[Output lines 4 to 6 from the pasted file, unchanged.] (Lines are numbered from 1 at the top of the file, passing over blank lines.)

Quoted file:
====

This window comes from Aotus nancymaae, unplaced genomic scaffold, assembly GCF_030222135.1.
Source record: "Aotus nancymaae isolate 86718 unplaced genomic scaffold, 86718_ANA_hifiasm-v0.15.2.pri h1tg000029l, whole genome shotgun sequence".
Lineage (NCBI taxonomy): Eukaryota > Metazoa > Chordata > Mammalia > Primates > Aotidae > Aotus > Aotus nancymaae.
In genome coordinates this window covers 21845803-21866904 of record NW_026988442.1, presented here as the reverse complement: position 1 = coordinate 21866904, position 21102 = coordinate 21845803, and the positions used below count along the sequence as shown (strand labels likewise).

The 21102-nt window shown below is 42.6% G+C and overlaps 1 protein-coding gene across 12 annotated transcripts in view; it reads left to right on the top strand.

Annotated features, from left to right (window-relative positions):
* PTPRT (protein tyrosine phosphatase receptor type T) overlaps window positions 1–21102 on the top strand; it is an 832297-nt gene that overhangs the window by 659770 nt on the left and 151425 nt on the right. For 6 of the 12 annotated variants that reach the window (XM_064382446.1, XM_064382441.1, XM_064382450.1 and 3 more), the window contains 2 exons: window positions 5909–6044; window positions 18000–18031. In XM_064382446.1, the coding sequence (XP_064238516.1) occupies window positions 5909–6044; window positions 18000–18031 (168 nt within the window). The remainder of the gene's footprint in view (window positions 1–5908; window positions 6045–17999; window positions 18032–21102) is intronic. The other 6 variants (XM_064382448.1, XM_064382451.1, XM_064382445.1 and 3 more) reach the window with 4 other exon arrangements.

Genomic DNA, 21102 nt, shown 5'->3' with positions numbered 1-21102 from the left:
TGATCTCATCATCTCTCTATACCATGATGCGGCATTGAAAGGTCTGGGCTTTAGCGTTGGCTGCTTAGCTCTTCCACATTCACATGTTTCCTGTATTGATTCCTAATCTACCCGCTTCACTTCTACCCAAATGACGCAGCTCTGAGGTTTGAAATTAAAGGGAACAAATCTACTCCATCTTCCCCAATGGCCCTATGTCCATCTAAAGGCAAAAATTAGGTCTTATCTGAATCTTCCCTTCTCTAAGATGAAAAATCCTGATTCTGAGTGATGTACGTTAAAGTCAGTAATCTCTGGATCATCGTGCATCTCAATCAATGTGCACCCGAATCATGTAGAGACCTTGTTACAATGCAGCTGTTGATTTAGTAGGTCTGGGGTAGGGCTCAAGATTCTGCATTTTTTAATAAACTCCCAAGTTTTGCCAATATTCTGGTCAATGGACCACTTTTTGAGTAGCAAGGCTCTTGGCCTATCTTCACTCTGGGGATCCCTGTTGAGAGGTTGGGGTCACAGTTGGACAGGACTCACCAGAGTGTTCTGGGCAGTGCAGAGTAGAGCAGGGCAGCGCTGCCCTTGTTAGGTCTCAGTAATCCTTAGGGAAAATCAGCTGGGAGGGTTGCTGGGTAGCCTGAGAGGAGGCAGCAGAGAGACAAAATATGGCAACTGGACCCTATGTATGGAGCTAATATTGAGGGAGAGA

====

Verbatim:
In genome coordinates this window covers 21845803-21866904 of record NW_026988442.1, presented here as the reverse complement: position 1 = coordinate 21866904, position 21102 = coordinate 21845803, and the positions used below count along the sequence as shown (strand labels likewise).

The 21102-nt window shown below is 42.6% G+C and overlaps 1 protein-coding gene across 12 annotated transcripts in view; it reads left to right on the top strand.

Annotated features, from left to right (window-relative positions):